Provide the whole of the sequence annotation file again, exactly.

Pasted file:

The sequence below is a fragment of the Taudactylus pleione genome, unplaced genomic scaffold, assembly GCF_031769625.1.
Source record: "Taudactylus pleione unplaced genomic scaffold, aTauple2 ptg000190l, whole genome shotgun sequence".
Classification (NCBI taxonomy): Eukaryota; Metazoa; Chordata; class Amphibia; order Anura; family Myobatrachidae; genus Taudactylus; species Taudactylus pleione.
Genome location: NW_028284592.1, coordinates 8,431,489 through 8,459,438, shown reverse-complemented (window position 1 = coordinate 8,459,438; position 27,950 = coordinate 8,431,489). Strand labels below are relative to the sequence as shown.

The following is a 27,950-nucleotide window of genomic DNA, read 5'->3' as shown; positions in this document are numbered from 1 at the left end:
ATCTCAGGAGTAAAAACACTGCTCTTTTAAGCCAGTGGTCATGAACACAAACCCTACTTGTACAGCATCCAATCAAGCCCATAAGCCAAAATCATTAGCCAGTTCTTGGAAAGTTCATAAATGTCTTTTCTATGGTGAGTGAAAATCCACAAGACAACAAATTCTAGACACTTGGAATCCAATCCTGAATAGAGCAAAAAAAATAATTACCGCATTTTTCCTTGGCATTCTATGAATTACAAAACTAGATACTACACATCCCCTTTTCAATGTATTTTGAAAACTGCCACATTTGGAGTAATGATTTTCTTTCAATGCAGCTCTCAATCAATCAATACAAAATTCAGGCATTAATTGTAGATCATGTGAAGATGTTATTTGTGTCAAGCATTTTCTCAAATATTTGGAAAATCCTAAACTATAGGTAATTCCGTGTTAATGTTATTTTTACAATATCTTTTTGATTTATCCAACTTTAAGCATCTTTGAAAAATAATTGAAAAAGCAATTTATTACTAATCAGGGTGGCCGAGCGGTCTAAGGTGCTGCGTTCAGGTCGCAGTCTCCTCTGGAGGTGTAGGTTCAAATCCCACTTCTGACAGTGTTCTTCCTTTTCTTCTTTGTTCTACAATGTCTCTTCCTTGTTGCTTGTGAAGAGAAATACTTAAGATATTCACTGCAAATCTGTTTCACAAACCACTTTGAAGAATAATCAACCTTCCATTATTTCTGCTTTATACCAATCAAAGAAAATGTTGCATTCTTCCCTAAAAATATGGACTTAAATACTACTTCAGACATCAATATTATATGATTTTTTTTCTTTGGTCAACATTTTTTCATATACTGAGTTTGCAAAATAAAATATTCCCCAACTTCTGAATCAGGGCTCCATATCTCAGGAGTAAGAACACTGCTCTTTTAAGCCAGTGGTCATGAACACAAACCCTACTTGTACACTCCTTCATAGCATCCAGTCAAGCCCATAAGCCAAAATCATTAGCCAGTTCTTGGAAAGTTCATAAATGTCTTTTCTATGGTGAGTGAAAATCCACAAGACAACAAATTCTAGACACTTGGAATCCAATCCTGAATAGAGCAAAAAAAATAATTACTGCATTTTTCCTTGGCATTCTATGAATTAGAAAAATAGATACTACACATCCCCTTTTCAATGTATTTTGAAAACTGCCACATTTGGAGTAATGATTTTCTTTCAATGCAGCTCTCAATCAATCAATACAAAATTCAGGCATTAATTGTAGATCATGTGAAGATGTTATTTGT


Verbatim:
The sequence below is a fragment of the Taudactylus pleione genome, unplaced genomic scaffold, assembly GCF_031769625.1.
Source record: "Taudactylus pleione unplaced genomic scaffold, aTauple2 ptg000190l, whole genome shotgun sequence".
Classification (NCBI taxonomy): Eukaryota; Metazoa; Chordata; class Amphibia; order Anura; family Myobatrachidae; genus Taudactylus; species Taudactylus pleione.
Genome location: NW_028284592.1, coordinates 8,431,489 through 8,459,438, shown reverse-complemented (window position 1 = coordinate 8,459,438; position 27,950 = coordinate 8,431,489). Strand labels below are relative to the sequence as shown.

The following is a 27,950-nucleotide window of genomic DNA, read 5'->3' as shown; positions in this document are numbered from 1 at the left end:
ATCTCAGGAGTAAAAACACTGCTCTTTTAAGCCAGTGGTCATGAACACAAACCCTACTTGTACAGCATCCAATCAAGCCCATAAGCCAAAATCATTAGCCAGTTCTTGGAAAGTTCATAAATGTCTTTTCTATGGTGAGTGAAAATCCACAAGACAACAAATTCTAGACACTTGGAATCCAATCCTGAATAGAGCAAAAAAAATAATTACCGCATTTTTCCTTGGCATTCTATGAATTACAAAACTAGATACTACACATCCCCTTTTCAATGTATTTTGAAAACTGCCACATTTGGAGTAATGATTTTCTTTCAATGCAGCTCTCAATCAATCAATACAAAATTCAGGCATTAATTGTAGATCATGTGAAGATGTTATTTGTGTCAAGCATTTTCTCAAATATTTGGAAAATCCTAAACTATAGGTAATTCCGTGTTAATGTTATTTTTACAATATCTTTTTGATTTATCCAACTTTAAGCATCTTTGAAAAATAATTGAAAAAGCAATTTATTACTAATCAGGGTGGCCGAGCGGTCTAAGGTGCTGCGTTCAGGTCGCAGTCTCCTCTGGAGGTGTAGGTTCAAATCCCACTTCTGACAGTGTTCTTCCTTTTCTTCTTTGTTCTACAATGTCTCTTCCTTGTTGCTTGTGAAGAGAAATACTTAAGATATTCACTGCAAATCTGTTTCACAAACCACTTTGAAGAATAATCAACCTTCCATTATTTCTGCTTTATACCAATCAAAGAAAATGTTGCATTCTTCCCTAAAAATATGGACTTAAATACTACTTCAGACATCAATATTATATGATTTTTTTTCTTTGGTCAACATTTTTTCATATACTGAGTTTGCAAAATAAAATATTCCCCAACTTCTGAATCAGGGCTCCATATCTCAGGAGTAAGAACACTGCTCTTTTAAGCCAGTGGTCATGAACACAAACCCTACTTGTACACTCCTTCATAGCATCCAGTCAAGCCCATAAGCCAAAATCATTAGCCAGTTCTTGGAAAGTTCATAAATGTCTTTTCTATGGTGAGTGAAAATCCACAAGACAACAAATTCTAGACACTTGGAATCCAATCCTGAATAGAGCAAAAAAAATAATTACTGCATTTTTCCTTGGCATTCTATGAATTAGAAAAATAGATACTACACATCCCCTTTTCAATGTATTTTGAAAACTGCCACATTTGGAGTAATGATTTTCTTTCAATGCAGCTCTCAATCAATCAATACAAAATTCAGGCATTAATTGTAGATCATGTGAAGATGTTATTTGT